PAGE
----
That situation is illustrated by what is now going on in connection with the Bureau of Reclamation. Joint meetings of House and Senate subcommittees on Interior Department appropriations have been held over the last 3 or 4 months in a simple attempt to learn what the Reclamation Bureau is spending in the western areas of the United States.

Senator FERGUSON. Not only what but how they are spending it.

Mr. Smith. Yes. What they are spending, how they are spending it, and how they have misrepresented certain expenditure data, in prior hearings before appropriation committees. Hearings like these illustrate the fact that appropriations deal with vital realities and cannot be treated merely as statistical computations. That is why it is not so easy to take the President's budget and a pencil and come up with a legislative budget. May I proceed with the rest of these points, Senator? Senator FERGUSON. Yes.

Mr. Smith. The idea of a legislative budget is not properly fitted to the appropriation process. No ceiling to Government expenditures can be set until a substantial body of fact is developed. In the debate on the legislative budget last year the charge was repeatedly made that the Joint Committee was wielding a meat ax in the dark in making cuts in the budget without having a detailed study at hand. Members of the Joint Budget Committee explained time and again that the details of where the cuts were being made could not be given because the budget had not been examined in detail. That was an appropriations process, they explained, but other Senators persisted in asking for details which could not possibly be provided in a general legislative budget report. Many hours of fruitless debate were spent in controversy because the legislative budget was expected to contain matters which could only be developed by an appropriation process extending over several months.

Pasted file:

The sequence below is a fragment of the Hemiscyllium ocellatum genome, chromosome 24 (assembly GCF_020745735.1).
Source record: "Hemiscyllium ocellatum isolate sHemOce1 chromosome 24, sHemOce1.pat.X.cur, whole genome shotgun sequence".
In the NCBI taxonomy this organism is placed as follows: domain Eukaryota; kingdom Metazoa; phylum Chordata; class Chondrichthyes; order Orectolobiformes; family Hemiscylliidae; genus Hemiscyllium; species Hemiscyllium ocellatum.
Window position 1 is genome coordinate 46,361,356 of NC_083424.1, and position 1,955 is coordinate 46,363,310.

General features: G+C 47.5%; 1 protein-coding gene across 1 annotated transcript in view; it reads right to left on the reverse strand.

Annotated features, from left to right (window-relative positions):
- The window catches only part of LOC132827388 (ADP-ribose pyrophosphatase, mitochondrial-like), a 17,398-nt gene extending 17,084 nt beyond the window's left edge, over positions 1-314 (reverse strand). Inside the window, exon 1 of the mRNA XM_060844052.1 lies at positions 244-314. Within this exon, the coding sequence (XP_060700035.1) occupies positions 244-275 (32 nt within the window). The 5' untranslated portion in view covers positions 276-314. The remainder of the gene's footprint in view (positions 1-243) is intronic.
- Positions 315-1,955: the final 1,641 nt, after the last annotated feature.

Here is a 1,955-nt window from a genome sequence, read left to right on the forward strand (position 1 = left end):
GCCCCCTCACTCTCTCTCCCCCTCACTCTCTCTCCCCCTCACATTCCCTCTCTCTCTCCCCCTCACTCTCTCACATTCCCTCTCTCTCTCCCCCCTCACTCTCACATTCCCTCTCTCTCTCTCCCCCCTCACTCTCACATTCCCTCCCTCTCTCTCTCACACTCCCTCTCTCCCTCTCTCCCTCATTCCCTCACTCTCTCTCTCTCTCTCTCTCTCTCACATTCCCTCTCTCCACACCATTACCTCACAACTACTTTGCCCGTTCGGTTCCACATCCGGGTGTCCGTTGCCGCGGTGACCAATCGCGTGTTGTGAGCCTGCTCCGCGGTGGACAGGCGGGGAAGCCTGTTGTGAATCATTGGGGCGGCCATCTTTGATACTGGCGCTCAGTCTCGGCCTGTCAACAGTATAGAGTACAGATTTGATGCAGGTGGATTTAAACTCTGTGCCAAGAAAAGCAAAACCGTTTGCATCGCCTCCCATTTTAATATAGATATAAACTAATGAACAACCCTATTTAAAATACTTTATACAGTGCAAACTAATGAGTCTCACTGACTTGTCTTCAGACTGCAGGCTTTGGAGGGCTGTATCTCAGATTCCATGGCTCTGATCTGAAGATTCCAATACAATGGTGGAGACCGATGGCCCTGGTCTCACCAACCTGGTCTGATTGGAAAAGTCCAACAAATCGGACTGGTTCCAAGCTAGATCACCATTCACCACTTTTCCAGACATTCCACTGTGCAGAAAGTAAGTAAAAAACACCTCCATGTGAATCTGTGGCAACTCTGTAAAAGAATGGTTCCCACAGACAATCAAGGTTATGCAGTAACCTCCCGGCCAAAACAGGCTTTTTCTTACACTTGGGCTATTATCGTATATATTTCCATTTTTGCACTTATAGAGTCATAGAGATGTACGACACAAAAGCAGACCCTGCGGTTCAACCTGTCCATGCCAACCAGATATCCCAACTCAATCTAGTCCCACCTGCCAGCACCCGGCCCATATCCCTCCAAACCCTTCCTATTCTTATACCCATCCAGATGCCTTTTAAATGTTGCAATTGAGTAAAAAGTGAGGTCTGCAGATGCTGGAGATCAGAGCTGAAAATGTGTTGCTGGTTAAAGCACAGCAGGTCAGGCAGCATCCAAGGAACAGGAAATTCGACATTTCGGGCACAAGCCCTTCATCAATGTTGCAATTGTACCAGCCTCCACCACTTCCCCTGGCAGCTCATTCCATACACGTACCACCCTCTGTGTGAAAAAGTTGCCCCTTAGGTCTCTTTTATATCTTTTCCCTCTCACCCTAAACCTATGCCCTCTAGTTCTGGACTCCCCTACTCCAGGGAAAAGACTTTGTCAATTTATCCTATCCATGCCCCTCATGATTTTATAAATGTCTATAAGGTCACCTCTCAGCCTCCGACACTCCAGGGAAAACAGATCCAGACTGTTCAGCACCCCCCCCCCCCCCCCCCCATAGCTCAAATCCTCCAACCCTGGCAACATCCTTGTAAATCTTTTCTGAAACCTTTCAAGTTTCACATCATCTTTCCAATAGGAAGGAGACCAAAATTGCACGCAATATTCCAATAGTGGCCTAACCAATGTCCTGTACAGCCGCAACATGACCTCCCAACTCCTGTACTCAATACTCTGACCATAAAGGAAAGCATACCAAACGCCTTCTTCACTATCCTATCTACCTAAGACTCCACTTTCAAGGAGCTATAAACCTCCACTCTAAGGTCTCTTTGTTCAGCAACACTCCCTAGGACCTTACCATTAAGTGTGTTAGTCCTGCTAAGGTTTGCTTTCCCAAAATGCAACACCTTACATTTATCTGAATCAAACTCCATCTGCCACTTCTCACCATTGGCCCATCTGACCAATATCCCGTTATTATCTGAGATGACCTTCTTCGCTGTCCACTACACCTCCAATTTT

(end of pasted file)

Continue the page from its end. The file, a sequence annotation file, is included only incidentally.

The CHAIRMAN. You might say that although the Appropriations Committee may have been using a meat ax in the dark-I don't